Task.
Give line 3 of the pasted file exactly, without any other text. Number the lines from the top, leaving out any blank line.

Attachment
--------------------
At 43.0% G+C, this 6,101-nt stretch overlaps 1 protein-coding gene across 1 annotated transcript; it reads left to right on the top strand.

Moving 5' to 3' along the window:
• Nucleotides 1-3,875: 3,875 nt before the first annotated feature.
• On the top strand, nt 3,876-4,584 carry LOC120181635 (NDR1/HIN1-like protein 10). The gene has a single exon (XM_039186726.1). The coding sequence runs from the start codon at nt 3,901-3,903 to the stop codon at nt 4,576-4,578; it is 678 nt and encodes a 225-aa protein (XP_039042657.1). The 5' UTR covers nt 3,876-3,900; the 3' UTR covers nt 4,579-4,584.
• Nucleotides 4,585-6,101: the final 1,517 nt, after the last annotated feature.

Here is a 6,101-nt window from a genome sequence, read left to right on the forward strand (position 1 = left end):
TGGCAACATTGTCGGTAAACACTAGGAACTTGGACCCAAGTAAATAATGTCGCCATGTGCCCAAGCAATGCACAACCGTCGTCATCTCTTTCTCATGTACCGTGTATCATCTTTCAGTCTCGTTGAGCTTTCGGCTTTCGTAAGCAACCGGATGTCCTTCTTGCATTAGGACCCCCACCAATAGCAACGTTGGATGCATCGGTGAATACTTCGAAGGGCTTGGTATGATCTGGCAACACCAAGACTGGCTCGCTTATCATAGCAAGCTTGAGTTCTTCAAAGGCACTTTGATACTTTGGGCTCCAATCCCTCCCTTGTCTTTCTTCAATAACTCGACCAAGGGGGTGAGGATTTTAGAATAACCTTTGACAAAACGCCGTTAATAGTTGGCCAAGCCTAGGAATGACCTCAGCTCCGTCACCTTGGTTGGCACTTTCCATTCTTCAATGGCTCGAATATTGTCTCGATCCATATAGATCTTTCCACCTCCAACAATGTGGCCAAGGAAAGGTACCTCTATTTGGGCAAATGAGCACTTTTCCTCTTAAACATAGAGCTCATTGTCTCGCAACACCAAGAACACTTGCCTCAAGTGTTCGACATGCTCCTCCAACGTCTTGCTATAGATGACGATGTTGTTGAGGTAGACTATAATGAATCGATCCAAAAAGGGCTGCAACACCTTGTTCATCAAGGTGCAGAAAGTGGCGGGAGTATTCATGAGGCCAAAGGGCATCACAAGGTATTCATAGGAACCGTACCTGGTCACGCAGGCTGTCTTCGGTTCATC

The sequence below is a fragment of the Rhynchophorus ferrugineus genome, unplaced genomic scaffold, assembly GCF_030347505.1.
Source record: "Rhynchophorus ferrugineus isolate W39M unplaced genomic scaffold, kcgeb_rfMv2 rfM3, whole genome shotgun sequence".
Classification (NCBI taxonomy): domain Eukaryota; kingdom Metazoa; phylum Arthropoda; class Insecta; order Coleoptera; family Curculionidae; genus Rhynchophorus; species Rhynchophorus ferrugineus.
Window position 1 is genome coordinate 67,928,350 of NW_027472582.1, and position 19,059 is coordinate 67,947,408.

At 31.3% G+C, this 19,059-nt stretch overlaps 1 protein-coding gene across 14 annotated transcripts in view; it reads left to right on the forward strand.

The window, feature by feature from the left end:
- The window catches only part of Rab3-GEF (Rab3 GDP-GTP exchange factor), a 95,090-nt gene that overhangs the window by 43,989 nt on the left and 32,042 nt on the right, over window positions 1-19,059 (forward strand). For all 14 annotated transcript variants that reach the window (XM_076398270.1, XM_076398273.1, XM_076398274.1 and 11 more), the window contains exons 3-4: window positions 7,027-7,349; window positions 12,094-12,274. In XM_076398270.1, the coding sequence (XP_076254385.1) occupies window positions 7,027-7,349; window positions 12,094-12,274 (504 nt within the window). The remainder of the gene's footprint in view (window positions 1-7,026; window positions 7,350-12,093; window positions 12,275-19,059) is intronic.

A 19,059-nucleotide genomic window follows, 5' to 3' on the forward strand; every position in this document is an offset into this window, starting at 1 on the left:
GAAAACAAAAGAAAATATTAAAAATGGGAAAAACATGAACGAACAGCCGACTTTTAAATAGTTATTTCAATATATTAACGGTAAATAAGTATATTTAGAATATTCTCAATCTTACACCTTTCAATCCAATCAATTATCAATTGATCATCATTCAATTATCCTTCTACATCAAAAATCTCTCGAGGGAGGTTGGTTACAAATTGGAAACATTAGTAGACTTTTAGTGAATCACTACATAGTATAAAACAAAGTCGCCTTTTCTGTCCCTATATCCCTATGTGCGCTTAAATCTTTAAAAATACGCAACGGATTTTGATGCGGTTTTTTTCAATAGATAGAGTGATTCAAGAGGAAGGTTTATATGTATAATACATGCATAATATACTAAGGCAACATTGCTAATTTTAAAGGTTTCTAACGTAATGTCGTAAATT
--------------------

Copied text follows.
• Nucleotides 1-3,875: 3,875 nt before the first annotated feature.